There’s More to Life than Dieting
Dad overindulged, mom wasn’t interested in cooking, but with her grandmother’s help, My Fat Dad memoirist Dawn Lerman found a path through a difficult childhood.
by Sue Tomchin
“Everyone has a food story to tell,” Dawn Lerman said when we spoke recently about her new book. But the story she tells in her affecting memoir with recipes, My Fat Dad, is a far cry from the usual fare. She writes about her hunger as a child as the lonely child of distracted parents who weren’t equipped to create nourishing meals or a conventional home life.
Learning to cook healthfully gave her a focus and direction—and ultimately a professional calling. “Eating healthy and cooking for myself even as a young child brought me a sense of stability in an environment that was very chaotic,” she told me. Today, a certified nutritionist who coaches families and individuals in healthy eating through her company Magnificent Mommies, she also contributes to the New York Times Well blog and offers “Girl Power,” a class on self-confidence and empowerment for teens.
Lerman’s dad is now a vegetarian who has his weight under control. But when she was growing up, he was constantly fighting a war against obesity. At his heaviest, he tipped the scales at 450 pounds. A brilliant ad copywriter who created such iconic slogans as “This Bud’s for You,” “Coke is It.,” and “Leggo my Eggo,” he often worked late or had to be out in the evening wining and dining clients. That meant indulging in the “Mad Men” diet of martinis, steaks, and blackout chocolate cake. He also felt he needed to use and believe in the products for which he was developing ad campaigns, “testing them excessively—especially when he was working on Kentucky Fried Chicken, Schlitz Beer, Sprite and Pringle’s Potato Chips,” Lerman writes.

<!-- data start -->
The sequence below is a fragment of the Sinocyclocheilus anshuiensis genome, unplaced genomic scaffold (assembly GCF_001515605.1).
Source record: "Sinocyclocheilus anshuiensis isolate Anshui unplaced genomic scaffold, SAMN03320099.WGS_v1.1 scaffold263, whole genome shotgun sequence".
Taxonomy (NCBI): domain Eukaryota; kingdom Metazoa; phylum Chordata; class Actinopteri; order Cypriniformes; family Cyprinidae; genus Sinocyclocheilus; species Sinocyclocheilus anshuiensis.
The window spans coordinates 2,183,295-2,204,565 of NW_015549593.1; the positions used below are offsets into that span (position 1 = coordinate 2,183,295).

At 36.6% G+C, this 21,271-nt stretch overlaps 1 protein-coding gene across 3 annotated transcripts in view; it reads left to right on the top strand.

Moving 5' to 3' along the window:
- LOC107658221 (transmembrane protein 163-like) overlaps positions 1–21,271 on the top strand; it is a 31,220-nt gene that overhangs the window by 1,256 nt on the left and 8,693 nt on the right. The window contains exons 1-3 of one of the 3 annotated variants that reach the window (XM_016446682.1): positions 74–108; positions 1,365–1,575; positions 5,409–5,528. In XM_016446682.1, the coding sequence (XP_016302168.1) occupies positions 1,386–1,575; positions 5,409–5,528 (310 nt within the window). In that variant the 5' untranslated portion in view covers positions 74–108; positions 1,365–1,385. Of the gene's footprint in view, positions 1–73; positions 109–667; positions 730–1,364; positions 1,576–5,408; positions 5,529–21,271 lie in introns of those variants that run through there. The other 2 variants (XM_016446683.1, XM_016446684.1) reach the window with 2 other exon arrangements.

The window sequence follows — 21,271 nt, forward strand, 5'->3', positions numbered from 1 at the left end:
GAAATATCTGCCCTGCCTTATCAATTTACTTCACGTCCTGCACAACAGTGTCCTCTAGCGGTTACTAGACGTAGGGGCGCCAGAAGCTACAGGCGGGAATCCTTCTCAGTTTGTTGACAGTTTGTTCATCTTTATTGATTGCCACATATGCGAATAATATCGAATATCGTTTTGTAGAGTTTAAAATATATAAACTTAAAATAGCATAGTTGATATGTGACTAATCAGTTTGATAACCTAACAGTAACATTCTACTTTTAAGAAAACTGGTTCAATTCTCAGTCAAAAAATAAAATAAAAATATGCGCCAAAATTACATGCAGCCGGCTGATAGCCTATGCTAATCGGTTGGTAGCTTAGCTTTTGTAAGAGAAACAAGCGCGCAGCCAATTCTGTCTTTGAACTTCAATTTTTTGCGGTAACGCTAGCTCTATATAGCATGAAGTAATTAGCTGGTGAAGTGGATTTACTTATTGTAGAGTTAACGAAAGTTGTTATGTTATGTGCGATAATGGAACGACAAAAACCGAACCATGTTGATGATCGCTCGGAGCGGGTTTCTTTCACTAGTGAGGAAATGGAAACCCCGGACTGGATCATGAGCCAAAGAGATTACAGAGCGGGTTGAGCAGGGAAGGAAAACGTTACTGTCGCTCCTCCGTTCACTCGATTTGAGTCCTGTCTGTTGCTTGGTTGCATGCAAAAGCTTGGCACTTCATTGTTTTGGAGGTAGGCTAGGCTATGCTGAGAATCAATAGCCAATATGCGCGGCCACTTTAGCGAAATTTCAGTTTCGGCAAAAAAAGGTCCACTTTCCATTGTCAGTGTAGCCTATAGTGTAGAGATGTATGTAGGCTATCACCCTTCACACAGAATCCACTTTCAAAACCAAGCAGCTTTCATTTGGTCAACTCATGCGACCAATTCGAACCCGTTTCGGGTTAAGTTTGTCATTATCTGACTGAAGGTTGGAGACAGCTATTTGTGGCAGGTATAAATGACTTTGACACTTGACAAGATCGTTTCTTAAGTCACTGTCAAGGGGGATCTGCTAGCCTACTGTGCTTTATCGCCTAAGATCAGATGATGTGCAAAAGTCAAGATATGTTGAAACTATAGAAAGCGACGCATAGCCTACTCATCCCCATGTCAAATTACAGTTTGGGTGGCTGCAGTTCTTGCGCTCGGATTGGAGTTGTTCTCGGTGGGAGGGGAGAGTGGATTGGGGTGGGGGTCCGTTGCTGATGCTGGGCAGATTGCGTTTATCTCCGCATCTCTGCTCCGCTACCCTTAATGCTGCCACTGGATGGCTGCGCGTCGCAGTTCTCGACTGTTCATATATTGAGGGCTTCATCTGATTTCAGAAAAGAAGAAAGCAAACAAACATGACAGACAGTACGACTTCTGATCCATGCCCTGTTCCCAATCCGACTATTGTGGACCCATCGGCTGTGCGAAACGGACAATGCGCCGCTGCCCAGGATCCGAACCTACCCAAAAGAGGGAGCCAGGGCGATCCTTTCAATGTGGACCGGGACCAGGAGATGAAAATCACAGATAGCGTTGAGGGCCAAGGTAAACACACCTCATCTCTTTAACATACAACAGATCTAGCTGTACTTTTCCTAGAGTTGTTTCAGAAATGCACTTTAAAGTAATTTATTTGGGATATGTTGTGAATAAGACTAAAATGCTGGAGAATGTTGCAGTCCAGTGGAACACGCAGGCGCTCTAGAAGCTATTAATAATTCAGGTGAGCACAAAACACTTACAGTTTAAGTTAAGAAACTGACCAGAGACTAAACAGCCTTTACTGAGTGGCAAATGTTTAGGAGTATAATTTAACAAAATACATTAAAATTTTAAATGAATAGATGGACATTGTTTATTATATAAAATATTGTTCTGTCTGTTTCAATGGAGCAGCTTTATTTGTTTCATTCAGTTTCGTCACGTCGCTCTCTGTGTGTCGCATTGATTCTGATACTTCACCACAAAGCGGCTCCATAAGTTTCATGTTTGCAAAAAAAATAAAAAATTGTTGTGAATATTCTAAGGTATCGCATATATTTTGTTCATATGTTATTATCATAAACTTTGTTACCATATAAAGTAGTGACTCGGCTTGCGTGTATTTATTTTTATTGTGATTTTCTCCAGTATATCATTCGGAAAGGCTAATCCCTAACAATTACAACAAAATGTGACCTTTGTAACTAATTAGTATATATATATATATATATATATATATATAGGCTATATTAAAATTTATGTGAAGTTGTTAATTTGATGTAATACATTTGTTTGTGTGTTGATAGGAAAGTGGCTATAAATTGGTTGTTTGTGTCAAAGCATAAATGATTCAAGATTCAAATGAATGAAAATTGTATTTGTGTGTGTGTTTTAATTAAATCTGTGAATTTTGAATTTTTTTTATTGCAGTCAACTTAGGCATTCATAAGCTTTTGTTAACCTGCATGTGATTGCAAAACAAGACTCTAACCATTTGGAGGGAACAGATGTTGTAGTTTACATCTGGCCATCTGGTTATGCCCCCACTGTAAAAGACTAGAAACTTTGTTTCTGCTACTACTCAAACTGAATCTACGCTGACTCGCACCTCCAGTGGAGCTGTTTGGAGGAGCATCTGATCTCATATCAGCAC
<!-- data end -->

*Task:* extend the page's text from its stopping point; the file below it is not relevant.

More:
The pounds packed on and he became a yo-yo dieter with shirts of every size to accommodate his ever expanding and contracting girth. He tried one plan after another to reduce: Atkins, Pritikin, the Cabbage Soup Diet, the Grapefruit Diet, the Metrecal shake diet, et al. He even spent six months at Duke on the legendary Rice Diet, which had as its centerpiece small servings of white rice and fruit. At one point, he insisted that to keep him on track, Dawn and her mother adapt to the saccharine-laced, freeze-dried food plan he was trying.
Lerman’s mom’s attitude toward food veered to the opposite pole. She was happy to subsist on tuna eaten out of the can with a plastic fork while she talked on the phone. She had minimal interest in preparing meals, rebelling against her mother’s life centered on cooking. Showing affection didn’t come easily to her. She longed for adventure, and preferred to be out in the world, taking drama classes, pursuing her interest in various causes and accompanying her husband when he entertained clients and traveled for business. The family almost never had meals together, Lerman writes, and, “in fact, never ate sitting down.”